Berkeley County to hire four new deputies

September 28, 2000

Berkeley County to hire four new deputies

By BOB PARTLOW / Staff Writer, Martinsburg

MARTINSBURG, W, Va. - The Berkeley County Commissioners Thursday agreed to hire an additional four sheriff's deputies, using mostly federal money to increase the size of the force from 32 to 36 deputies.

The move comes after strong urging by Sheriff Ron Jones who told the commissioners the deputies were needed in the rapidly growing county.

The federal Department of Justice will pay $300,000 over three years as part of the Clinton administration program to hire 100,000 new police officers. The county must find $140,332 to match that amount.

The commissioners were concerned about paying that amount of money, and finding funds in future budgets to keep the deputies on the payroll when the federal grant ends. But Jones argued the county cannot ignore the growth.


"We try to get new businesses here," Jones told the commissioners. "You can't expect to get new businesses and not have people come to work in them. And you have to protect those people."

Commissioner Robert Burkhart said he was concerned about the ongoing costs of cars, uniforms, guns and other equipment the county must pay when hiring deputies. A deputy that is paid $25,000 a year actually costs $50,000 when all other costs are added in, he said.

"You want to be careful of how much you spend," Commissioner D. Wayne Dunham said.

"The purpose is to get the money to help the county to grow," Jones said. "You live in the county. You deserve protection."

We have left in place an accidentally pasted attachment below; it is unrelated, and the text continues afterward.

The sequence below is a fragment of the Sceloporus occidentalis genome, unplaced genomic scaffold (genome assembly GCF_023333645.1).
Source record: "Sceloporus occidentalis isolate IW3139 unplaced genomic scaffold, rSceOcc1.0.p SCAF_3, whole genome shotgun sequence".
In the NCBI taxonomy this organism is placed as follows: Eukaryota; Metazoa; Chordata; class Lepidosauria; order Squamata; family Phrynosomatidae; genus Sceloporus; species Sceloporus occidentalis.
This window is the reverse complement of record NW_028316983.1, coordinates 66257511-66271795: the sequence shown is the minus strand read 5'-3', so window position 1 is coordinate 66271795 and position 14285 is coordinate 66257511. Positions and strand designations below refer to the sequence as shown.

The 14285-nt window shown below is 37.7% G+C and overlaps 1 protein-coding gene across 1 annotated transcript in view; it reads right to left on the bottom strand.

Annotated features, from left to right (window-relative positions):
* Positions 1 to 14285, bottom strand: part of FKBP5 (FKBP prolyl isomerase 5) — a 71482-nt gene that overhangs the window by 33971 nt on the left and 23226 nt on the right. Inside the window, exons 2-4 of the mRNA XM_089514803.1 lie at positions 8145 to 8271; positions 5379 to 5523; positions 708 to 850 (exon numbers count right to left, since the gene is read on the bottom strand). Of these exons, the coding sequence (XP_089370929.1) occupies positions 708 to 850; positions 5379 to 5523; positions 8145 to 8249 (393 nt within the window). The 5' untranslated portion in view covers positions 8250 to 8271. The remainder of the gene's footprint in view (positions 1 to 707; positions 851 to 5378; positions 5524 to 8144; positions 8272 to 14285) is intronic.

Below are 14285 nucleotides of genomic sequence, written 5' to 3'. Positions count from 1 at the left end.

Burkhart, who has served as a commissioner most of the time since 1962, reflected on the growth.

"I remember when we had two deputies and now we have 32," he said.

Commissioner John Wright said now may be the time to consider moving to a law enforcement and emergency services system that operates countywide, rather than having separate city and county police agencies and paid and volunteer fire operations.

Wright said he thinks a single agency might save money and give added protection.

Jones cautioned that even with the money, it may take a while to hire the officers. With pay starting at $24,622 annually, it's hard to find people to do the job, he said.

"We're having problems getting people to apply," he said of attempts to fill two current openings. "It's hard to get people to come out here and put their life on the line for what we can pay."

The new officers likely could not be hired and working until the first of the year at the earliest, Jones said.

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